Raffle Prizes Sought for PSP Coffee Morning

A coffee morning on Wednesday, Oct. 24 in Pittenweem Church Hall will raise money to help in the fight against PSP — Progressive Supranuclear Palsy — a progressive neurological condition with debilitating and deadly effects. The fun and food-friendly event begins at 10am, and entry is £2.50.

Elizabeth Birrell has been involved in raising money for the PSP Association since her husband Ian was diagnosed with the condition, and passed away from it on October 7, 2014. Her efforts have been impressive and the support from the East Neuk community heart-warming, as more than £73,000 has been raised in just a few years. Ian, a man known for his humour, his open heart and generous spirit, arranged to donate his spinal column and brain at his death for research purposes — a magnificent bequest enabling researchers to learn even more about the disease.

Prizes for the raffle drawing at the coffee morning are being sought. Hampers, wine, spirits, restaurant / food vouchers, “freebies”, decorative/house/garden items and more are all being sought for the raffle. Please contact Elizabeth at 310451 or email her at elizbirrell@hotmail.co.uk if you’d like to make a donation for the raffle.

WHAT IS PSP? and what does it have to do with Dudley Moore?

The PSP Association estimates there are around 4,000 people with PSP living in the UK, but it could be as many as 10,000 due to mis-diagnosis.  Dudley Moore, the well-known UK comedienne and movie star, developed PSP at a time when it was virtually unknown. His symptoms made people think he was drunk all the time as he had trouble with speech, movement, and balance. The truth of this devastating illness eventually came out after his death.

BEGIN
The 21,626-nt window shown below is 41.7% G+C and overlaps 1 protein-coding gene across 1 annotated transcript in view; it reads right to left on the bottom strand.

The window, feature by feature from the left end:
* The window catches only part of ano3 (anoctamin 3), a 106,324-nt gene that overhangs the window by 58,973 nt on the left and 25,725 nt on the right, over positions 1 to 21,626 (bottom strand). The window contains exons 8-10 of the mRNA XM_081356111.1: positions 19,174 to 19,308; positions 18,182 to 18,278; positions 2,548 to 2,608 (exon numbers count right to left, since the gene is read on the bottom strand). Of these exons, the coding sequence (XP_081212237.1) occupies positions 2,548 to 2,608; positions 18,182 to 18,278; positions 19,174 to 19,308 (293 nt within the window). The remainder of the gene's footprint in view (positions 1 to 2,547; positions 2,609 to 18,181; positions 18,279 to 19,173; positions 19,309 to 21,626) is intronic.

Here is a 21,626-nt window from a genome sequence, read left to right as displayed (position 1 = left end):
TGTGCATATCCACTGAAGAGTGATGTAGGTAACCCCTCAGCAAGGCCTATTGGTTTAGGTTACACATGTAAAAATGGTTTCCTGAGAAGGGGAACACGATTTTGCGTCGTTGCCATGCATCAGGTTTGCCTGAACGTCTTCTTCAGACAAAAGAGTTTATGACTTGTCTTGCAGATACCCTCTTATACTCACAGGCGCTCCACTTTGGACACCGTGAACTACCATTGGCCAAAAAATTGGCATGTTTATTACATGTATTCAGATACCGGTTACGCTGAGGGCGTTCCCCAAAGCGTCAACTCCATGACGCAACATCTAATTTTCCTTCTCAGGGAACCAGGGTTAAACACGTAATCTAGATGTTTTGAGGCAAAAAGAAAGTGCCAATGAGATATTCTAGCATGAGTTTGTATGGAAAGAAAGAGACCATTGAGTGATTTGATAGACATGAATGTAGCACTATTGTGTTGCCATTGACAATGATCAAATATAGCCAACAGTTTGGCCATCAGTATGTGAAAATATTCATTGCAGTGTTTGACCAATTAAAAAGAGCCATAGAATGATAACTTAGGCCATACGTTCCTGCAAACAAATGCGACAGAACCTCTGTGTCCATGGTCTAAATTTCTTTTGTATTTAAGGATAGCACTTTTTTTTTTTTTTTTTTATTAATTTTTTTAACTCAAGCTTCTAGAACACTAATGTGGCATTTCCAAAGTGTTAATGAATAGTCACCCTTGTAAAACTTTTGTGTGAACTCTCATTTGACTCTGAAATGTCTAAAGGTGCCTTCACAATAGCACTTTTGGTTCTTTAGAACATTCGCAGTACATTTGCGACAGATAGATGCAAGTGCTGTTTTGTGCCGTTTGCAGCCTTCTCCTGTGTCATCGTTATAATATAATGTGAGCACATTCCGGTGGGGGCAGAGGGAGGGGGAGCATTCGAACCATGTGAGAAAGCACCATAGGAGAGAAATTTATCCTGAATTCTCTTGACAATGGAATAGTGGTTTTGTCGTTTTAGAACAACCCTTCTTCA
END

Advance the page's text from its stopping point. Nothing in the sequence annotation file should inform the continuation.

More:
PSP occurs when brain cells in certain parts of the brain are damaged by a build-up of a protein called tau. In people with PSP, it isn’t broken down properly and forms harmful clumps in brain cells. Movement, control of walking (gait) and balance, speech, swallowing, vision, mood and behavior, and thinking are all affected in no particular order as they decline due to the brain’s nerve damage.

There’s no single test for PSP, and currently there is no cure for PSP. Instead, the diagnosis is based on the pattern of symptoms, as the doctor tries to rule out other conditions that can cause similar symptoms, such as Parkinson’s disease. The disease gets progressively worse, with people becoming severely disabled within three to five years of onset. Affected individuals are predisposed to serious complications such as pneumonia, choking, head injury, and fractures. The most common cause of death is pneumonia. With good attention to medical and nutritional needs, individuals with PSP may possibly live a decade or more after the first symptoms of the disease.

 

 

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